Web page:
Volvo calls for ‘genuine’ commitment
Volvo Car UK strongly recommends that all repairs on Volvo vehicles are performed by Volvo-trained technicians using only Volvo genuine parts according to Volvo methods.
Volvo has issued a statement calling for the safe repair and replace of its windscreens.
This is part of its vision of having no one seriously injured or killed driving a Volvo by 2020.
With this is in mind it’s urging repairers to use only Volvo genuine parts, which are designed according to Volvo Cars’ detailed specifications, tested both separately and in interaction with other parts, and produced according to Volvo Cars’ quality assurance routines.
The statement read: A Volvo genuine windscreen is manufactured to the same specifications as the windscreen originally assembled in the car, and offers perfect fit, exact tolerances and maximum precision. Aftermarket alternatives that don’t meet these exact specifications may affect the car’s passive safety technology as well as active safety functions such as City Safety.
‘The windscreen is a critical component for the structural strength of the car’s body. The replacement process needs to be very thorough and carried out with Volvo-specified materials to retain the designed properties. Using Volvo-specified adhesives will bond the windscreen to the same strength as when the car was assembled in the factory. This is crucial for the function of the passenger airbag (which is designed to use the windscreen as support when it is deployed), as well as for the overall rigidness of the car’s body.
‘The windscreen is vital for the function of about 20 safety systems. This is due to the ASDM (Active Safety Domain Master) located inside the upper edge of the windscreen. The camera and radar in the ASDM are used together or individually to enable the safety functions to operate, and they are sensitive to the optical and geometric tolerances, glass thickness and mass of the windscreen. The safety system’s software is fine-tuned for each windscreen variant and demands extremely stringent optical tolerances to function as intended. Using aftermarket variants that don’t meet Volvo Cars’ stringent specifications may compromise the function of the systems.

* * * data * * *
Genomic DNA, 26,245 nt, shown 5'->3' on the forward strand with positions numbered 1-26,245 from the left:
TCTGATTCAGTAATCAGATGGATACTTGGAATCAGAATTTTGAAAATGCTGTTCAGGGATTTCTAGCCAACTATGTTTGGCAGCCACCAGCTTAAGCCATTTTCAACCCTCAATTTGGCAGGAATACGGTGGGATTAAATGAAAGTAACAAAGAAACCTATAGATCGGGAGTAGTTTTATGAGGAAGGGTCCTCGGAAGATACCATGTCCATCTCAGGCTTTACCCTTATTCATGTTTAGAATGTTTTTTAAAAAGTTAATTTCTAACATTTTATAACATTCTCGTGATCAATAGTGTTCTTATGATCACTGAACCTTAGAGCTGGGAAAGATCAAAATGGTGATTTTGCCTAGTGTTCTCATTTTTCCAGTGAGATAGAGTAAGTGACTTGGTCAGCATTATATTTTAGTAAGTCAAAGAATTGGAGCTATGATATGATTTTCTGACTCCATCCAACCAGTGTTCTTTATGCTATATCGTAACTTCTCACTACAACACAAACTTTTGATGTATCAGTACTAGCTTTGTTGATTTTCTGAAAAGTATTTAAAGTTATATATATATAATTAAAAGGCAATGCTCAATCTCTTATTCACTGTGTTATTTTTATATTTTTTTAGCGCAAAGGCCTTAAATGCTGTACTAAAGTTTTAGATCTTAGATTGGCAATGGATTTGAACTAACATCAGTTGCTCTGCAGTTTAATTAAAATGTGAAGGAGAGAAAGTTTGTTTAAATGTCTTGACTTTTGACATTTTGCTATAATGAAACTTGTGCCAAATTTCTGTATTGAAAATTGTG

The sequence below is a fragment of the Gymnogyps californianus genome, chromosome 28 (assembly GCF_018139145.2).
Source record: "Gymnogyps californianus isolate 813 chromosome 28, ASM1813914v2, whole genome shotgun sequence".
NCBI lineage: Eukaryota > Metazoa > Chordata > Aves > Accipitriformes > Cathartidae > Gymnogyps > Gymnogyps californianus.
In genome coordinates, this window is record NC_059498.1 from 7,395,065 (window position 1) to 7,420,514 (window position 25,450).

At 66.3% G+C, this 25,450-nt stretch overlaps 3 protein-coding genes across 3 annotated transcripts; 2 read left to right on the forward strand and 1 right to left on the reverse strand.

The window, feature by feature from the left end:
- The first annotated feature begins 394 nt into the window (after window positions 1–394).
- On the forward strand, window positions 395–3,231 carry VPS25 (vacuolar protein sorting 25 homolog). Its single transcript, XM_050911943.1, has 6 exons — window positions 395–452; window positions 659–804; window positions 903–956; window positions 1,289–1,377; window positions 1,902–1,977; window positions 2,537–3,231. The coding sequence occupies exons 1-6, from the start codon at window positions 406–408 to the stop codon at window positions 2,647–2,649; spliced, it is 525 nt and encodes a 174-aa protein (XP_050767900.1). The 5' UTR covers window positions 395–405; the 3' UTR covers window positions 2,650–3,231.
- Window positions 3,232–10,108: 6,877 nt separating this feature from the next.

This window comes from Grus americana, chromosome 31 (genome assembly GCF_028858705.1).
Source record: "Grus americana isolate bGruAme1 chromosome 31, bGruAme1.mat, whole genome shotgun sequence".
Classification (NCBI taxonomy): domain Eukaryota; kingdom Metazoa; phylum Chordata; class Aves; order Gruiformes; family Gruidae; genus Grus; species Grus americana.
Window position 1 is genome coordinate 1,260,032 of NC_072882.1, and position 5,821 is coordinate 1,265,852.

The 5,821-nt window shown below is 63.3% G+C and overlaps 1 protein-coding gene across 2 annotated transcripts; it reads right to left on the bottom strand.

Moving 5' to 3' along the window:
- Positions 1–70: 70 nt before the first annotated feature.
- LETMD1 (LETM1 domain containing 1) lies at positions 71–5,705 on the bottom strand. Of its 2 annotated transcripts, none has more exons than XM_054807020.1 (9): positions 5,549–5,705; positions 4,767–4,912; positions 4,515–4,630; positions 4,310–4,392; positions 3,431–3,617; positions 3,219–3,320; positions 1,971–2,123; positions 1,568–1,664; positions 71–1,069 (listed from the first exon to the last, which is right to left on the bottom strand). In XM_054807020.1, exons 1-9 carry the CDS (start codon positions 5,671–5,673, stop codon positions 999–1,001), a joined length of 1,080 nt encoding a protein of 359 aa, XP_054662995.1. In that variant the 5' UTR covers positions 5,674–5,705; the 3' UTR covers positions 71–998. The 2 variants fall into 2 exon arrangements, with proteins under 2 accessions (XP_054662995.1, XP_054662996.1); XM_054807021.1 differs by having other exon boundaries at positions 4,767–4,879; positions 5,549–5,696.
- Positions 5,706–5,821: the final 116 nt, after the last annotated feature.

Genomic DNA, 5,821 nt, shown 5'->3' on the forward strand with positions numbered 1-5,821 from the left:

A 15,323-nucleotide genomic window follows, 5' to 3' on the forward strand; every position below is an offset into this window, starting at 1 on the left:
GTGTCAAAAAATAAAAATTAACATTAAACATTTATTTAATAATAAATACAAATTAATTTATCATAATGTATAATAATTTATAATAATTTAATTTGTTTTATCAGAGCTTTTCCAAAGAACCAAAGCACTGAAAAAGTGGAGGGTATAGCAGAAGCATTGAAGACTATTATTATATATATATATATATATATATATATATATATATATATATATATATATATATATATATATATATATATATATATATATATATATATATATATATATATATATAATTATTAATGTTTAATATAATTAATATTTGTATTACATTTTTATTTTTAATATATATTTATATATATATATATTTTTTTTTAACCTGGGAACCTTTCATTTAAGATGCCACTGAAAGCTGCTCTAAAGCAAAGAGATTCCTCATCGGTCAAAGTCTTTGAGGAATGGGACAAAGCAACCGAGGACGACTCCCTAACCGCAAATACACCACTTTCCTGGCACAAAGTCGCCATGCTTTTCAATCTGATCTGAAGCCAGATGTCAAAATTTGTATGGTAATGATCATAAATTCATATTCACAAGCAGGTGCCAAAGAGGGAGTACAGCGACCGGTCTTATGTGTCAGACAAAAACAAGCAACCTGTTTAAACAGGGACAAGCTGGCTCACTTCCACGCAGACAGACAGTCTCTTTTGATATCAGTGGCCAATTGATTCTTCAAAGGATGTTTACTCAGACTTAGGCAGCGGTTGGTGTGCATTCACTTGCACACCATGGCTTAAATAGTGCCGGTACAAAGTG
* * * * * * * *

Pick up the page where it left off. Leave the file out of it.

‘Cars with a graphic Head-Up Display (HUD) are equipped with a specially engineered windscreen to achieve a good-quality projected image. The inside and outside of the windscreen are not parallel but angled towards each other, so the windscreen is slightly thicker at the upper edge than at the lower edge. Installing the wrong type of windscreen will result in double images of the projected information.
‘After a windscreen replacement, it is necessary to calibrate the camera and radar unit (ASDM) to ensure the safety systems function correctly. This is done using a special tool and activation via Volvo Cars’ branded diagnostics system. Replacing the windscreen should always be done by Volvo-trained technicians using Volvo methods and all the necessary components and systems to ensure that everything is put back in working order.’
It concluded, ‘A secure way to preserve the safety, performance and integrity of a Volvo is always to use Volvo genuine parts combined with Volvo knowledge, training and specialised equipment.’